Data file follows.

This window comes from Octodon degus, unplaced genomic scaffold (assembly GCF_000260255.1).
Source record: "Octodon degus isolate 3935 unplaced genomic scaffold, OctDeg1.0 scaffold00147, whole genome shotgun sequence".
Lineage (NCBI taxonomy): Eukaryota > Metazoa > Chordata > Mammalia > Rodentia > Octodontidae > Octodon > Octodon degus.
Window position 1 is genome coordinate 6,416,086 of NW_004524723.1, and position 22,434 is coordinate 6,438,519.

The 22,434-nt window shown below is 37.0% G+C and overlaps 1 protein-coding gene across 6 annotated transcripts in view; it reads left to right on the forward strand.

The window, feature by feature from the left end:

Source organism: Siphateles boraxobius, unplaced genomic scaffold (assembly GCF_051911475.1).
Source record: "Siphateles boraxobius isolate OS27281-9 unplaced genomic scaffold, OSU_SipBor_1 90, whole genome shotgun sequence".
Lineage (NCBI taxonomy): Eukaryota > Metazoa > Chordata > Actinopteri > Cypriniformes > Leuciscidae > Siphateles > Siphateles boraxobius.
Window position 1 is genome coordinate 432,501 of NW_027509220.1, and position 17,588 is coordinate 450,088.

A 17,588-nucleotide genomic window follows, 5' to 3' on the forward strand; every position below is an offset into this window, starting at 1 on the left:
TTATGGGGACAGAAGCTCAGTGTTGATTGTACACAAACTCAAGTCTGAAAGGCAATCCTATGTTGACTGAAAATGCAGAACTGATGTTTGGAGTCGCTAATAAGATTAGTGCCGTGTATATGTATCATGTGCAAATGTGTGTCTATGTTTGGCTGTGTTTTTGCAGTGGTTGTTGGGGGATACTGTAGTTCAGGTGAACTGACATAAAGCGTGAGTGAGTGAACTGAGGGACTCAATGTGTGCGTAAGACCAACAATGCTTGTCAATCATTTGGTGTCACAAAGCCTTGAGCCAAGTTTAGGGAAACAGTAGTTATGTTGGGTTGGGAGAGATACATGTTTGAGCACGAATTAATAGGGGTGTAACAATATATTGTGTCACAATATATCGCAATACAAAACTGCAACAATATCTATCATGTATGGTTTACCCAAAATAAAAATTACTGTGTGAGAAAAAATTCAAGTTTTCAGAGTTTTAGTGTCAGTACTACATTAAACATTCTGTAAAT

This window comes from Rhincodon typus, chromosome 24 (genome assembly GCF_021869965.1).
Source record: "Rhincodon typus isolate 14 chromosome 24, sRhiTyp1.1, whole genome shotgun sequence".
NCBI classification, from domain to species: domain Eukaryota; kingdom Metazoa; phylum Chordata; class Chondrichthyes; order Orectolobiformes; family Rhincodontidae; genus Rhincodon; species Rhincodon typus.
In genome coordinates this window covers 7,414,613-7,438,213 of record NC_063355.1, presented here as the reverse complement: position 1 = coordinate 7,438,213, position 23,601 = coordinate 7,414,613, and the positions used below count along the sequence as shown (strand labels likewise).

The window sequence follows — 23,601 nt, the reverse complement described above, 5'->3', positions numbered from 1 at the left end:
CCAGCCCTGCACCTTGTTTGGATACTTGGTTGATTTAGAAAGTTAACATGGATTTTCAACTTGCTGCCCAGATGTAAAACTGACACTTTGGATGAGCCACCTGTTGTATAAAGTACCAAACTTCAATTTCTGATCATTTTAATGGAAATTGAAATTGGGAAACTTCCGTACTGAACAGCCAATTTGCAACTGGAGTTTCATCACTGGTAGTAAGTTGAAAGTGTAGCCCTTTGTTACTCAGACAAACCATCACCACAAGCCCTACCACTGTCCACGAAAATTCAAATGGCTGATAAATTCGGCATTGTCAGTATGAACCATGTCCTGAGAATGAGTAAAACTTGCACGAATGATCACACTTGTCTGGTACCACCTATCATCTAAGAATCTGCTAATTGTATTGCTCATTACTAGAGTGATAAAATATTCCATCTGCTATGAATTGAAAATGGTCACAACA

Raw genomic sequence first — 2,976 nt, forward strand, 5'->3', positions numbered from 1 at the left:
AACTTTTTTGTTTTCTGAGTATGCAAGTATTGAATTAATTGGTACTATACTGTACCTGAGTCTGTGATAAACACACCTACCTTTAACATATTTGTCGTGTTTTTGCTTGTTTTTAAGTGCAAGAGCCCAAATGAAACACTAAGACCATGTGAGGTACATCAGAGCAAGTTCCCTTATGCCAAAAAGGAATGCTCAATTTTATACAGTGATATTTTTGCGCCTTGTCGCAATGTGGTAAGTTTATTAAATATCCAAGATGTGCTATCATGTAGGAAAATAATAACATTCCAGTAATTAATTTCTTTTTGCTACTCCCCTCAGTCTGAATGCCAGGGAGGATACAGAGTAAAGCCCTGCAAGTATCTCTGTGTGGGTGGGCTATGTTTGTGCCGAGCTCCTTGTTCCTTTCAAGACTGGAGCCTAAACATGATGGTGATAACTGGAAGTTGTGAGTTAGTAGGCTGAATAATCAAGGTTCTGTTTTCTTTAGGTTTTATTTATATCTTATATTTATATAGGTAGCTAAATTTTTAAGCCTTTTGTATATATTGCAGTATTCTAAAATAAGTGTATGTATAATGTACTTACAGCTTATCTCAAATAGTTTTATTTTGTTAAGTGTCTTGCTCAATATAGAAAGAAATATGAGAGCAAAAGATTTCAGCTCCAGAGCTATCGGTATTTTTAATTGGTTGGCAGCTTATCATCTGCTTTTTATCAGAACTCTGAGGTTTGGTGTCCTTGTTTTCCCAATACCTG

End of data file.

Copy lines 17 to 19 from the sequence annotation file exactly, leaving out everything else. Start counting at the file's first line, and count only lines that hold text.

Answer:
The window sequence follows — 23,601 nt, the reverse complement described above, 5'->3', positions numbered from 1 at the left end:
CCAGCCCTGCACCTTGTTTGGATACTTGGTTGATTTAGAAAGTTAACATGGATTTTCAACTTGCTGCCCAGATGTAAAACTGACACTTTGGATGAGCCACCTGTTGTATAAAGTACCAAACTTCAATTTCTGATCATTTTAATGGAAATTGAAATTGGGAAACTTCCGTACTGAACAGCCAATTTGCAACTGGAGTTTCATCACTGGTAGTAAGTTGAAAGTGTAGCCCTTTGTTACTCAGACAAACCATCACCACAAGCCCTACCACTGTCCACGAAAATTCAAATGGCTGATAAATTCGGCATTGTCAGTATGAACCATGTCCTGAGAATGAGTAAAACTTGCACGAATGATCACACTTGTCTGGTACCACCTATCATCTAAGAATCTGCTAATTGTATTGCTCATTACTAGAGTGATAAAATATTCCATCTGCTATGAATTGAAAATGGTCACAACA

Raw genomic sequence first — 2,976 nt, forward strand, 5'->3', positions numbered from 1 at the left: